Summer reading can be a struggle for students who can sometimes lack time, motivation, and skills to complete the task. Not to mention, with all of the internet shortcuts and summaries at the tips of their fingers it is an equally daunting task for teachers to assess whether or not the reading has actually been completed. Although this struggle is formidable, personally, I do not think it's time to throw the baby out with the bathwater. As English teachers, we work everyday to hopefully make small strides toward creating a love of reading among our students. One way that we accomplish this goal is through a three prong assessment structure:
A few weeks ago, my dear friend and fellow Bruin alum teacher, Carmen shared pictures of her students reenacting scenes from Romeo and Juliet. The students seemed so engaged in owning their unique spins on the Shakespearean classic that I had to ask her if I could share her class photos to inspire our English teacher community here at Simply Novel to try a similar project with any drama on next year's reading list. We are all about adding to the collective tool boxes of secondary English teachers and I think this is definitely a fun one to file away!
I've recently had an ah-ha moment about teaching writing at all levels using anchor papers. Anchor papers are basically a set of papers that each represent the characteristics of a particular grade range. For example, given a writing prompt about Native American mythology, I could have a set of anchor papers in which 1-2 papers are solid As, 1-2 papers are solid Bs, 1-2 papers are solid Cs, 1-2 papers are solid Ds, and 1-2 papers are Fs. When we are finished with our literature unit on Native American mythology, I can have students write on the prompt with a clear rubric. When the papers are complete, I can give students the unmarked anchor papers to categorize and grade based on the rubric. After we have discussed which papers received which grades and for what reasons, students can self-assess their own papers with clarity. Then I could use a similar rubric with the next paper on Puritan literature, allowing students to self-assess without anchor papers before they turn it in for my grading.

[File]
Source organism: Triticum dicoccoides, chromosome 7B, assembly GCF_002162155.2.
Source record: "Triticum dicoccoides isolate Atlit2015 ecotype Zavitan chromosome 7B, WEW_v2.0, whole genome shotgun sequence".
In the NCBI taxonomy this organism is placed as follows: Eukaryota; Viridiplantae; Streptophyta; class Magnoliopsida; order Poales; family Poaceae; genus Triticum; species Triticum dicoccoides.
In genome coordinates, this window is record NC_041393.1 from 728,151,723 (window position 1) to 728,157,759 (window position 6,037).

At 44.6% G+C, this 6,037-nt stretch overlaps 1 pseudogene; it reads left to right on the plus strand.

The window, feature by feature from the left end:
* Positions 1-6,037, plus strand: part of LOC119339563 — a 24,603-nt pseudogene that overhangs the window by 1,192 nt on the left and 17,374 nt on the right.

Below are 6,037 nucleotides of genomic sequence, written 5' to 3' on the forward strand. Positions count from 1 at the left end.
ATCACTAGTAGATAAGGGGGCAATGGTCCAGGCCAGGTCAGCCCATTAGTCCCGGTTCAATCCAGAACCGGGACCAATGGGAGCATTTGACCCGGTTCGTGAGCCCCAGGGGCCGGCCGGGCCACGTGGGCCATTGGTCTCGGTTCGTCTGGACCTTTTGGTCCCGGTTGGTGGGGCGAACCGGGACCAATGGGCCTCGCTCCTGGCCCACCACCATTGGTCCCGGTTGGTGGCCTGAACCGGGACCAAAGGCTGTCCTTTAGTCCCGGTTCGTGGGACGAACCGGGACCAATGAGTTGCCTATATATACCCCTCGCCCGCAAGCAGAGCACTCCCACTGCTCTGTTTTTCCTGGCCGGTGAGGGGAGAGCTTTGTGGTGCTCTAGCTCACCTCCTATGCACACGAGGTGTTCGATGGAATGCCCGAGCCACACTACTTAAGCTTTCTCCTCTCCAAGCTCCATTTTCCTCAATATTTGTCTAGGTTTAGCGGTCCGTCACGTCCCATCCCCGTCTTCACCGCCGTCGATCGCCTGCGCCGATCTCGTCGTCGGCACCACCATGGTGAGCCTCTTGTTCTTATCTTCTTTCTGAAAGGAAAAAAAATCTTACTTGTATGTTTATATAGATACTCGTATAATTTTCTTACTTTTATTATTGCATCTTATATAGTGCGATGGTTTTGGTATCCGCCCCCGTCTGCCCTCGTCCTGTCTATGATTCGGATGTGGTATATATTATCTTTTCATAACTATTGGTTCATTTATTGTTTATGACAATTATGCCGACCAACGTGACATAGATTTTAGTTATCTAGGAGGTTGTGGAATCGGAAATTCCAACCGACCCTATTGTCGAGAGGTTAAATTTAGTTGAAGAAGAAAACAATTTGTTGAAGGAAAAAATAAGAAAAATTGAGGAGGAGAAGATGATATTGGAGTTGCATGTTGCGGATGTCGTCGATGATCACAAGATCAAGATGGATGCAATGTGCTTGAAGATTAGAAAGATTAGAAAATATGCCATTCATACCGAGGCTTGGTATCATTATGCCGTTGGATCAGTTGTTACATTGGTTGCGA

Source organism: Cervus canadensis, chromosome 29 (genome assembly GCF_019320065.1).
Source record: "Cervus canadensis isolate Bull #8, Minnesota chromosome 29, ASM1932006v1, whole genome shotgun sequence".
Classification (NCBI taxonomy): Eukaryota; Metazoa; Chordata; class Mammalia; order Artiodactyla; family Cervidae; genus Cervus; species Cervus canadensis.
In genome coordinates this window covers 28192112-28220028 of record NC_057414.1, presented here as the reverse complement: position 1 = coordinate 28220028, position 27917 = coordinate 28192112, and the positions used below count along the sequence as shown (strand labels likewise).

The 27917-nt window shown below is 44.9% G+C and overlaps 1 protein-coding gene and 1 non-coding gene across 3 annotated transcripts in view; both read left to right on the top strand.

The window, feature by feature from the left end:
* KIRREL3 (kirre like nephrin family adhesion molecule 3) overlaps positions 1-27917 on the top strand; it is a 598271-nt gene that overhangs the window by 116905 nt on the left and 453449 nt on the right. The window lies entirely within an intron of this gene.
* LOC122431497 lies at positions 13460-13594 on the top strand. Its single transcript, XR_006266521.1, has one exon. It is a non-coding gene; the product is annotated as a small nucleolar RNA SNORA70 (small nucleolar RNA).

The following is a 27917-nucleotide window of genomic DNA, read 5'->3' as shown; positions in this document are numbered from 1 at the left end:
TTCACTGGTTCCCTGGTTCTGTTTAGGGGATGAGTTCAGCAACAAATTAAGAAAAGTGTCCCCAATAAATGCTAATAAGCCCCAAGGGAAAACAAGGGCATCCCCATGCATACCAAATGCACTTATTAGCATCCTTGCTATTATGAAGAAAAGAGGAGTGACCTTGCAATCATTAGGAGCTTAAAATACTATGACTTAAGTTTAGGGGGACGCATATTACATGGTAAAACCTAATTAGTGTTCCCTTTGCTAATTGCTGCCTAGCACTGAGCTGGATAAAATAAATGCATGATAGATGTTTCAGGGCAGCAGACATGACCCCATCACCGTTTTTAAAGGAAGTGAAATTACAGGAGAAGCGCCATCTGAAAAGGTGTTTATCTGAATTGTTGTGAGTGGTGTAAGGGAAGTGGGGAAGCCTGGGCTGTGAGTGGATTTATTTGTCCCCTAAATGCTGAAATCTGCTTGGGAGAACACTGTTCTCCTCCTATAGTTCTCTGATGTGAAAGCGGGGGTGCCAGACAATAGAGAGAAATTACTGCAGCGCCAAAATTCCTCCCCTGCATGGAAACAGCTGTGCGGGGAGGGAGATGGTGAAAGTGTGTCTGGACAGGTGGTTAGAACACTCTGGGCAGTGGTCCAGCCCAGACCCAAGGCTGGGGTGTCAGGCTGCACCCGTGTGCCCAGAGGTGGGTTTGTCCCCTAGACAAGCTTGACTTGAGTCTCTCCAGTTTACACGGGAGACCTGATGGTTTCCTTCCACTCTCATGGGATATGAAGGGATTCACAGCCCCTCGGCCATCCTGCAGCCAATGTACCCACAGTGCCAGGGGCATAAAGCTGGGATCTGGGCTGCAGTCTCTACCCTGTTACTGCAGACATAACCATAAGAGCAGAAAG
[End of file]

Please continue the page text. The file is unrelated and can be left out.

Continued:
Remember when I told you about a few apps that my students taught me to love? Well, I just jumped on the bandwagon and realized that one of them is going to change the way I assign vocabulary study. No matter what words or book you are using for vocabulary, you have to check out this tutorial on quizlet:
Today, I want to share with you some of my rules for answering questions about literature. Please leave a comment with any additions or questions you have! Together we can make a master list and raise the bar in classrooms around the country!
The kind folks over at Grammarly recently let me try out their service with my high school English classes. The service offers to help students continue to develop writing skills through automated instructional feedback in grammar and word choice, as well as plagiarism tracking. I tried out the teacher/student version, which you can learn more about at Grammarly.com/edu. Check out the video tutorial below and the pros and cons list. Please let me know if you have questions or comments and remember to check back weekly for more teacher tips, tutorials, and tirades. ;)
I've been writing a short series about the 10 most surprising difficulties I face as a teacher and today I want to tackle my struggle with student cheating. I've tried my best to get away from homework assignments that are easy to copy and moved instead to reading assignments or online forum discussions. However, the problem of assessment cheating continues. Below are my main issues followed by tips and tricks I use during tests, quizzes, and essays. I would love to hear your stories and tips from the trenches, so feel free to leave a comment!
Flubaroo is a great tool for quickly grading assessments created with google forms and, in even better news, it is absolutely free! If you want more information about how to use google drive and create google forms, check out our video tutorial by clicking here and if you want to know more about using google forms in the classroom, click on over to this blog post!
A few weeks ago, we featured a video blog about how to use google drive, and as a follow up, I'd love to share some ideas for how to use google forms in the classroom. Here are some of the things I love about using google forms: